Indus GT Disk Drive

reviewed by Colin Boswell



Issue 12

Nov/Dec 84

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Same old problem, every time you write a large program you have to wait 15 minutes to save it on cassette. So what do you do? Save up your pennies for a disk drive. Until now British users could only look with envy at the choice of four independently made drives for the Atari available to users in the States but now Hi-Tech Distribution Ltd, based in Birmingham, are importing the INDUS GT disk drive made by Indus Systems of California and very nice it is too!

The first impression is one of amazement at the packaging. No huge grey cardboard boxes here, the GT comes packed in a shrink-wrapped plastic briefcase type box inside which is a set of dividers allowing you to use it as a disk-box Also inside are four disks, five manuals and a large wad of grey foam, again shrink-wrapped. After removing this layer of foam and plastic, you get to the disk drive, in the now familiar wrapping. The drive itself is finished in matt black with a smoked plastic door covering the drive entrance. It is around half the height of an 810, two thirds the width and the same length. The overall impression is of a very well made piece of equipment.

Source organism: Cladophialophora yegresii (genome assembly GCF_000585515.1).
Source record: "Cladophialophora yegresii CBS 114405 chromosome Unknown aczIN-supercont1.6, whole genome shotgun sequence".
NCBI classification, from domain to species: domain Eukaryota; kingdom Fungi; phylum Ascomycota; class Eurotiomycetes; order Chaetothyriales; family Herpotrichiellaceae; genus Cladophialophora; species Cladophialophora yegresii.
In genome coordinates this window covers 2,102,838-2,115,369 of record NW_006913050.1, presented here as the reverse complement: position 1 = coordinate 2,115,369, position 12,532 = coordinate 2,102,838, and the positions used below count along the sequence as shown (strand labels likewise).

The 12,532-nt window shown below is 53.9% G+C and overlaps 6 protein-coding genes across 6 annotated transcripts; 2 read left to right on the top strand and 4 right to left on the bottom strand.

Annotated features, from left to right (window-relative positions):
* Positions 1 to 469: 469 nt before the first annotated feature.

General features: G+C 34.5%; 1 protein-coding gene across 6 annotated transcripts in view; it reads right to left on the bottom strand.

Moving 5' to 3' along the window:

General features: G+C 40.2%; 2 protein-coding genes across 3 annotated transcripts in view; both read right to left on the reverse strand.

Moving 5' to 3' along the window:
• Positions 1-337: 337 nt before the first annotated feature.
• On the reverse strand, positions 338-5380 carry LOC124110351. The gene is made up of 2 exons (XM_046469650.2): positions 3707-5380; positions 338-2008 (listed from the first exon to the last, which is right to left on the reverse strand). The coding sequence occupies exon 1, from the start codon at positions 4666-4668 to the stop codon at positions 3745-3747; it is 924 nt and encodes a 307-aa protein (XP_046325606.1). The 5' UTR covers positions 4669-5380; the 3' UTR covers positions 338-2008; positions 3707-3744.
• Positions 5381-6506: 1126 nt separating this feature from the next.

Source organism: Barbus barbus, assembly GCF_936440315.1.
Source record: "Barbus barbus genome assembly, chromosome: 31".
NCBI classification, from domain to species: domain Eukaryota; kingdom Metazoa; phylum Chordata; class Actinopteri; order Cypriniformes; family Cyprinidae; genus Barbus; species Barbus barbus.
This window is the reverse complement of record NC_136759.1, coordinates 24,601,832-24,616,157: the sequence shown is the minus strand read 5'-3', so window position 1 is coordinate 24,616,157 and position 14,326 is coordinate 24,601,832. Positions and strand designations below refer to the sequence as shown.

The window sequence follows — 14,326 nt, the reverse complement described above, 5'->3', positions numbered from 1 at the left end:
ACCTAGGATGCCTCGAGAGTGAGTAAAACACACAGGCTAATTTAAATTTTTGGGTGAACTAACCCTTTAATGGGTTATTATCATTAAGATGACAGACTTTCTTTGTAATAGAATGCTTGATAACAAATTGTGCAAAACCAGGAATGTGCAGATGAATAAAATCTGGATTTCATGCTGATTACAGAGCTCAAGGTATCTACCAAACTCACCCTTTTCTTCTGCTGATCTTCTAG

On the back of the drive are two serial port connectors, the power socket and switch and a four-way dip switch. This switch is used to configure the drive, the first two switches being used to set the disk drive number, the third allowing you to set the density on power up, with the final one unused at the moment On the front of the disk drive is the catch for the door, which once opened gives access to the disk and the control panel. This panel contains a numeric display to the left, three indicators in the middle and four switches on the right. The display is put to several uses, one of which is to show the current sector being accessed. It can also show an error code, if an error such as a bad sector occurs, as well as the drive number and density. The first two indicators light when the disk is powered up and when it is busy, the third light is the protect indicator and lights whenever a disk with a write protect tag is in use. In addition, if a disk is inserted without a write protect tag you may write protect it by pushing the button marked `Protect'.